Insights into the infrared and Raman spectra of fresh and lyophilized royal jelly and protein degradation IR spectroscopy study during heating

Sofija Lazarevska, Petre Makreski


            In terms of chemical composition, a honeybee secretion known as royal jelly (RJ) is very complex product containing water, proteins, carbohydrates, lipids, mineral salts and small amounts of polyphenols, vitamins and enzymes. Despite its chemical diversity, the bands originating from vibrational modes of the present proteins were successfully assigned in 1800–1200 cm–1 (Raman and IR) region where the interference of bands from other vibrational species is not substantial. The protein bands were attributed to amide I, amide II and amide III modes and their intensities, additionally, enabled to determine the protein secondary structures. The remaining bands up to 4000 cm–1 were attributed to other group vibrations whereas the region below 1200 cm–1 comprises bands from complex interacting modes within the major RJ components that can not be unequivocally attributed to distinct modes. The work also represents a pioneering effort to collect and interpret the Raman spectrum of fresh and lyophilized RJ samples and to correlate and describe the observed similarities/differences between IR and Raman spectra.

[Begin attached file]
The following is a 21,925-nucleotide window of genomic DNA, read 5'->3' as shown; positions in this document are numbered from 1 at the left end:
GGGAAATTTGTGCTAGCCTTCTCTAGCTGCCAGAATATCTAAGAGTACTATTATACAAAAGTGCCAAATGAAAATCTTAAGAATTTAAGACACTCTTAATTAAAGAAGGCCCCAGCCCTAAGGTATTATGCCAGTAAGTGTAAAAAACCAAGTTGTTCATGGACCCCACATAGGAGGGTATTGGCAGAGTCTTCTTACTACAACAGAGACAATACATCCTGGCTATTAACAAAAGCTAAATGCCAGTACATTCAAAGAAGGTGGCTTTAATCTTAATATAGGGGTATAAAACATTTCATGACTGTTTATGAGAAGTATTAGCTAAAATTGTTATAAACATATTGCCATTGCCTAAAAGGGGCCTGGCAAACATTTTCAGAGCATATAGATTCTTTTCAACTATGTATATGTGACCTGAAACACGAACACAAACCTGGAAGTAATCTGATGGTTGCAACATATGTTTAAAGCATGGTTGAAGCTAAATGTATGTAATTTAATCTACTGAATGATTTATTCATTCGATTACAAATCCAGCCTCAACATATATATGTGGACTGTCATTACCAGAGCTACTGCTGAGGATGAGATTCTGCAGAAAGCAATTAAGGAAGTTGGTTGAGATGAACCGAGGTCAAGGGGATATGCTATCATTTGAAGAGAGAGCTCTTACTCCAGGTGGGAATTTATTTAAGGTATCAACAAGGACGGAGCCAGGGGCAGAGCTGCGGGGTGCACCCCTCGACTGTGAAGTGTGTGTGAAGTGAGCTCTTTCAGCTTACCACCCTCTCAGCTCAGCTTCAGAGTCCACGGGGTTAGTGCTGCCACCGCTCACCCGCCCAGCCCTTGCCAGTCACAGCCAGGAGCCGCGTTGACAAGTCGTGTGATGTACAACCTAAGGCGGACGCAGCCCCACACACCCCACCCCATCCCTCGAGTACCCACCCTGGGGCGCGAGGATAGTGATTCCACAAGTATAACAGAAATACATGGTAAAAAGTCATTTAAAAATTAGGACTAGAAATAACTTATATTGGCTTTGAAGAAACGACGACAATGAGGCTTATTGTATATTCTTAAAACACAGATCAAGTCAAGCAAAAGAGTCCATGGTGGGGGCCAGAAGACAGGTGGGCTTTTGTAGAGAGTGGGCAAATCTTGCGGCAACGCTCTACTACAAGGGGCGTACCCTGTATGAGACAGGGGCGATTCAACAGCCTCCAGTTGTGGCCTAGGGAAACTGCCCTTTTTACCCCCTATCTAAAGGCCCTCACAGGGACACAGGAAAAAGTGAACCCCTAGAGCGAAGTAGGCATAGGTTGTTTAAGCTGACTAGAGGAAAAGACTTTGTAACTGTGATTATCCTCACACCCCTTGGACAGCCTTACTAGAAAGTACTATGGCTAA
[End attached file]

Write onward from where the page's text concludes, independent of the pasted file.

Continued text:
royal jelly; infrared; Raman spectra; band assignments; protein degradation.

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